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Saturday, September 28, 2013

Charlotte Gray, The Massey Murder: A Maid, Her Master, and the Trial that Shocked a Country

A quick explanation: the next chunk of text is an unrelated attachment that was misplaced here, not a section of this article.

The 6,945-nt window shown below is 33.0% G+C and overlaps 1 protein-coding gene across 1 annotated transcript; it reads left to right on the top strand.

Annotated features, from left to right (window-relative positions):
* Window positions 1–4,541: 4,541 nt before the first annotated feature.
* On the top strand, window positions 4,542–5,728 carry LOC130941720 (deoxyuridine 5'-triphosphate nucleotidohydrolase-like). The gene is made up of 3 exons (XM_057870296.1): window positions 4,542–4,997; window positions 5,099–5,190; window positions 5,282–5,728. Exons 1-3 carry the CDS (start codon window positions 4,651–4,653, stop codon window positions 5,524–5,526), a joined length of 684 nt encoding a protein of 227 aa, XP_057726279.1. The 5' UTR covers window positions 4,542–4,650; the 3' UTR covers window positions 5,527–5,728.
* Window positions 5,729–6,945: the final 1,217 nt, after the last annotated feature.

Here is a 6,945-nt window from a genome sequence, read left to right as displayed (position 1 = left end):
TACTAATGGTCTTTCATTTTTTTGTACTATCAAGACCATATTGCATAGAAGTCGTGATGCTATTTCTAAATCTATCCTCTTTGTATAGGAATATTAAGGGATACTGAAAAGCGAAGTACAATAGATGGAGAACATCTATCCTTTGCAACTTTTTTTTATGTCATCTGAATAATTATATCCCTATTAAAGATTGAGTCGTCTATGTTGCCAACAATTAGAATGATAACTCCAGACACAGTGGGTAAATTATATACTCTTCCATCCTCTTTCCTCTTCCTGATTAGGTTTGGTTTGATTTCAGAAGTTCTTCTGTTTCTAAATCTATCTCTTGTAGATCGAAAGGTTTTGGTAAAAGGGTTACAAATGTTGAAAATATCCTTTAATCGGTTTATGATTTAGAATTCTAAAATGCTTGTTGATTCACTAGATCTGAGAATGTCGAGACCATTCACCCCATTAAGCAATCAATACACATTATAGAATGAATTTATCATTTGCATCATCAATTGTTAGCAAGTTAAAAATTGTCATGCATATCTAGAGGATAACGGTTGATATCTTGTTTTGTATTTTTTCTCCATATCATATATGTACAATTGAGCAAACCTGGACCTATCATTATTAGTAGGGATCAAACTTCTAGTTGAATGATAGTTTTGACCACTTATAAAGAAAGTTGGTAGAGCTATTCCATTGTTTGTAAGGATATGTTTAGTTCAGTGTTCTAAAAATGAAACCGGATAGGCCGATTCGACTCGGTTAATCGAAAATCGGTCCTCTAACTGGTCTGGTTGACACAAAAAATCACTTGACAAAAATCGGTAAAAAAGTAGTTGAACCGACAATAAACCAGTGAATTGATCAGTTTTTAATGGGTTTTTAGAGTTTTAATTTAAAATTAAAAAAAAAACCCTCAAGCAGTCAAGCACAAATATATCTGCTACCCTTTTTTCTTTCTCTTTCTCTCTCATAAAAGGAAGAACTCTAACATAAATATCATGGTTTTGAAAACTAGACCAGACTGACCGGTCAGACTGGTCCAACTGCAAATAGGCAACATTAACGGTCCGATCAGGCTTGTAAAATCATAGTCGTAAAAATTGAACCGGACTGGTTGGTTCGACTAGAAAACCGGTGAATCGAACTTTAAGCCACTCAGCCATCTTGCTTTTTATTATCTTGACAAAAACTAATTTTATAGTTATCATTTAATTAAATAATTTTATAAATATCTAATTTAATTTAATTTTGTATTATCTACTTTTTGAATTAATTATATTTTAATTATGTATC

In my mailbox yesterday, the latest from the Osgoode Society: The Massey Murder, by award-winning non-fiction writer Charlotte Gray. Those familiar with the Osgoode Society's publications will see immediately that this is not our usual style. It's more 'popular' than academic history. This is not to say that it is not the result of excellent research. Merely that while there is a note on sources and an index, there are no footnotes, even for dialogue which the author has reproduced from newspapers and other sources, and there is some creative licence taken. Says the author, "I imagine, but I do not invent....I speculate and I interpret...I do so cautiously, and only when I am confident that I am more likely to be right than wrong..." (xv-xvi). Less value for professional historians than a more conventional treatment would have afforded, but a darn good read for everyone.

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